“If you make something personal, almost by definition, just as it takes time to get to know somebody, it’s going to require a certain amount of effort to bond with it,” Kentoff says. “You remember when a record would come out and you would get it, and it was like having a crush or being in love? You would be glowing for weeks. You couldn’t wait to get home and put that record on. It really was a relationship. That’s the ideal. You just make something that you feel close to and believe in.”
A great sense of ease also courses through the songs. They are relaxed and unhurried. The same can be said of the band’s creative journey. The band members aren’t simply grownups but full-fledged adults. All three are married. (Guitarist Dave Jones’s nuptials occurred somewhat famously on the day after 2010’s enormous blizzard.) Drummer Matthew Byars has two children. Kentoff, 46, is a civil litigator, which some people might call his “real” job. Kentoff is not one of those people.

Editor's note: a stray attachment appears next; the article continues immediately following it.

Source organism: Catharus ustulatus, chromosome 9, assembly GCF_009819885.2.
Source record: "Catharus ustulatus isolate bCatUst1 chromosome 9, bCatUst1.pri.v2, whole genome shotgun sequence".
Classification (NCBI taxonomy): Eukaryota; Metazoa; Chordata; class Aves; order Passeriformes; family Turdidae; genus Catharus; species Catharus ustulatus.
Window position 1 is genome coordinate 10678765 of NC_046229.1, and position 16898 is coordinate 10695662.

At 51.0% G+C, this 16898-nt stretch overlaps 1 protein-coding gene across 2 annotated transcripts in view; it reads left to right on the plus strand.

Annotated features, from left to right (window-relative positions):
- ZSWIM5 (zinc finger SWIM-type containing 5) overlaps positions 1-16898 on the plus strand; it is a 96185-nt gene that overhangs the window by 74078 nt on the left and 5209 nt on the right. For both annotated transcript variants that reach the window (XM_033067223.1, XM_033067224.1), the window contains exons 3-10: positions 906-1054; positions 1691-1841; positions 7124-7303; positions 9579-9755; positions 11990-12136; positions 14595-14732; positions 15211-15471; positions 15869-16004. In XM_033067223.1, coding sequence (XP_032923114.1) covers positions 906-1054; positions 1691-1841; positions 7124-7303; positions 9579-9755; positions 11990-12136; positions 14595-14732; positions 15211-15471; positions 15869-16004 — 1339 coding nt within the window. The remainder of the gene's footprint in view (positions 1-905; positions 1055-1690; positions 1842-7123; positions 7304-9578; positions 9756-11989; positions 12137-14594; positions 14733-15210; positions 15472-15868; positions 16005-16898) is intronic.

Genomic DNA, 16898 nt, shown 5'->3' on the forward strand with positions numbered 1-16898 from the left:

“If you have a serious career, the people who aren’t in your art world say, ‘Wow, that’s really nice that you do that. What a great outlet!’ ” Kentoff lingers disdainfully on that last word. He calls it “the O word.”
“No, it’s not an outlet — it’s my job that pays [expletive].”
But Kentoff says there’s equal pushback on the other end of the spectrum, from those in the art world who think that having a more traditional career makes your art somehow less meaningful.
“I didn’t want to not be taken seriously at my job,” he says, “and I also didn’t want to not be taken seriously as an artist.”